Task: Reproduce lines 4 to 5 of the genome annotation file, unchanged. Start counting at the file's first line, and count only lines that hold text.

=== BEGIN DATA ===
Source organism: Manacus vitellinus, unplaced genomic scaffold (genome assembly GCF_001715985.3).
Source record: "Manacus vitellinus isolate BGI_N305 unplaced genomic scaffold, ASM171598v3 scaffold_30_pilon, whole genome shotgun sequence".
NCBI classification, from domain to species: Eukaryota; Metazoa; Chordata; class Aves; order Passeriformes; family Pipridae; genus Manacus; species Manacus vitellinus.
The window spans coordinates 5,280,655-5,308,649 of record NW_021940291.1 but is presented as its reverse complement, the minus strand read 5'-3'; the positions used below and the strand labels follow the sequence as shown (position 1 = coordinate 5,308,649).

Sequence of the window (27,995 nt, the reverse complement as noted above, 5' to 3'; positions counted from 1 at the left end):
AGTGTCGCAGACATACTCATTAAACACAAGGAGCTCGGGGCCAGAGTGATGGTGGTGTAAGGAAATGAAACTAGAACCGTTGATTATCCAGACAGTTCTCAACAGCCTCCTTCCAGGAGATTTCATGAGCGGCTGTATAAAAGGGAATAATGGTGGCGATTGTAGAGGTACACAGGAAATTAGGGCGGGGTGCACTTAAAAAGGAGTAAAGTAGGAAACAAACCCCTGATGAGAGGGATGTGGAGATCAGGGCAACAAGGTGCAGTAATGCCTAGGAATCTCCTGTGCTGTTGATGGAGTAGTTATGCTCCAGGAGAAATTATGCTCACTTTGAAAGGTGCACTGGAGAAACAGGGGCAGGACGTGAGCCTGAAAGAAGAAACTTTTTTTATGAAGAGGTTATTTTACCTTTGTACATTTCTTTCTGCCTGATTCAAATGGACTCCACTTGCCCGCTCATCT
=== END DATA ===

The window spans coordinates 5,280,655-5,308,649 of record NW_021940291.1 but is presented as its reverse complement, the minus strand read 5'-3'; the positions used below and the strand labels follow the sequence as shown (position 1 = coordinate 5,308,649).

Sequence of the window (27,995 nt, the reverse complement as noted above, 5' to 3'; positions counted from 1 at the left end):